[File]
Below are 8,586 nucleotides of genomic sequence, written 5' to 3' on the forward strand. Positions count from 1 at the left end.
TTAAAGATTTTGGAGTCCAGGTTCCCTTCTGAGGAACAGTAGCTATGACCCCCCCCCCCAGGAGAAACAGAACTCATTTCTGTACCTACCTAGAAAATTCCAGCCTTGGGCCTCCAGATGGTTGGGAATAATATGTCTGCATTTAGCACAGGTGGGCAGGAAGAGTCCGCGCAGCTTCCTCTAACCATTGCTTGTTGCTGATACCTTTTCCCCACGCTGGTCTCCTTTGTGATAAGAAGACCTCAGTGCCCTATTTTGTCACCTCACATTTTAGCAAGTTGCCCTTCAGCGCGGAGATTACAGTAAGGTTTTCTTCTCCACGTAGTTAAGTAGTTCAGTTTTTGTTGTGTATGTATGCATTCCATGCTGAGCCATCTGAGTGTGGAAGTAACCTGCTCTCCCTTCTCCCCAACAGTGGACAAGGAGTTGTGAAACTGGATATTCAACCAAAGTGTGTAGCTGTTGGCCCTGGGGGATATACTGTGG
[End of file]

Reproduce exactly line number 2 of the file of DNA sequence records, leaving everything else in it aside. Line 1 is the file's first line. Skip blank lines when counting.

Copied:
TTAAAGATTTTGGAGTCCAGGTTCCCTTCTGAGGAACAGTAGCTATGACCCCCCCCCCCAGGAGAAACAGAACTCATTTCTGTACCTACCTAGAAAATTCCAGCCTTGGGCCTCCAGATGGTTGGGAATAATATGTCTGCATTTAGCACAGGTGGGCAGGAAGAGTCCGCGCAGCTTCCTCTAACCATTGCTTGTTGCTGATACCTTTTCCCCACGCTGGTCTCCTTTGTGATAAGAAGACCTCAGTGCCCTATTTTGTCACCTCACATTTTAGCAAGTTGCCCTTCAGCGCGGAGATTACAGTAAGGTTTTCTTCTCCACGTAGTTAAGTAGTTCAGTTTTTGTTGTGTATGTATGCATTCCATGCTGAGCCATCTGAGTGTGGAAGTAACCTGCTCTCCCTTCTCCCCAACAGTGGACAAGGAGTTGTGAAACTGGATATTCAACCAAAGTGTGTAGCTGTTGGCCCTGGGGGATATACTGTGG